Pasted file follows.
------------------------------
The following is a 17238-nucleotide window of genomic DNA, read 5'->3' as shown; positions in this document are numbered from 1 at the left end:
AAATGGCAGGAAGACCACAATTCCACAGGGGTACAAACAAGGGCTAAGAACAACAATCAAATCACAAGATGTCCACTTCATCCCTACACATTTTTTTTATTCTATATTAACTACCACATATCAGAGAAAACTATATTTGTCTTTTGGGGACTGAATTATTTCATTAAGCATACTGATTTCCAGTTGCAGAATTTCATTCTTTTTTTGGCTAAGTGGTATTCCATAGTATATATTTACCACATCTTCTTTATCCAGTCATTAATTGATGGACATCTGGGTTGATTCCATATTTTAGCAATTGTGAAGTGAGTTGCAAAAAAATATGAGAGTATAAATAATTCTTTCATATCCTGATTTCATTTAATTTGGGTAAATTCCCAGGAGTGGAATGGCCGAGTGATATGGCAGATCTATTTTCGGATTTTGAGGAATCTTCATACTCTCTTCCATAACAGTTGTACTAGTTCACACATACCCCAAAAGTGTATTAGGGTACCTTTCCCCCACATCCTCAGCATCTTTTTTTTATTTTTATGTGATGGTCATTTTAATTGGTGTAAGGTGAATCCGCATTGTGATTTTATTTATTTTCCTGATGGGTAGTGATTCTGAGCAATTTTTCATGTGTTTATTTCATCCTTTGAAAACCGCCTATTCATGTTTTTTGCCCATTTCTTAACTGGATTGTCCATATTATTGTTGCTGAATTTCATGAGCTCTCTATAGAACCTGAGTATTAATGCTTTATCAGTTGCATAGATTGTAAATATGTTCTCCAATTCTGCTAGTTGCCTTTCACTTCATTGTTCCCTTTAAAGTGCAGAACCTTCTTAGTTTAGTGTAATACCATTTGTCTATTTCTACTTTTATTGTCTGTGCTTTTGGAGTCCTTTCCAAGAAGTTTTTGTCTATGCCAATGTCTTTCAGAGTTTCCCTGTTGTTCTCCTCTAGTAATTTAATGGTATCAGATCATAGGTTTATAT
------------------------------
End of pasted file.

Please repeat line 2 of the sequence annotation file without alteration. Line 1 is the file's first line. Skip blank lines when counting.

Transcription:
AAATGGCAGGAAGACCACAATTCCACAGGGGTACAAACAAGGGCTAAGAACAACAATCAAATCACAAGATGTCCACTTCATCCCTACACATTTTTTTTATTCTATATTAACTACCACATATCAGAGAAAACTATATTTGTCTTTTGGGGACTGAATTATTTCATTAAGCATACTGATTTCCAGTTGCAGAATTTCATTCTTTTTTTGGCTAAGTGGTATTCCATAGTATATATTTACCACATCTTCTTTATCCAGTCATTAATTGATGGACATCTGGGTTGATTCCATATTTTAGCAATTGTGAAGTGAGTTGCAAAAAAATATGAGAGTATAAATAATTCTTTCATATCCTGATTTCATTTAATTTGGGTAAATTCCCAGGAGTGGAATGGCCGAGTGATATGGCAGATCTATTTTCGGATTTTGAGGAATCTTCATACTCTCTTCCATAACAGTTGTACTAGTTCACACATACCCCAAAAGTGTATTAGGGTACCTTTCCCCCACATCCTCAGCATCTTTTTTTTATTTTTATGTGATGGTCATTTTAATTGGTGTAAGGTGAATCCGCATTGTGATTTTATTTATTTTCCTGATGGGTAGTGATTCTGAGCAATTTTTCATGTGTTTATTTCATCCTTTGAAAACCGCCTATTCATGTTTTTTGCCCATTTCTTAACTGGATTGTCCATATTATTGTTGCTGAATTTCATGAGCTCTCTATAGAACCTGAGTATTAATGCTTTATCAGTTGCATAGATTGTAAATATGTTCTCCAATTCTGCTAGTTGCCTTTCACTTCATTGTTCCCTTTAAAGTGCAGAACCTTCTTAGTTTAGTGTAATACCATTTGTCTATTTCTACTTTTATTGTCTGTGCTTTTGGAGTCCTTTCCAAGAAGTTTTTGTCTATGCCAATGTCTTTCAGAGTTTCCCTGTTGTTCTCCTCTAGTAATTTAATGGTATCAGATCATAGGTTTATAT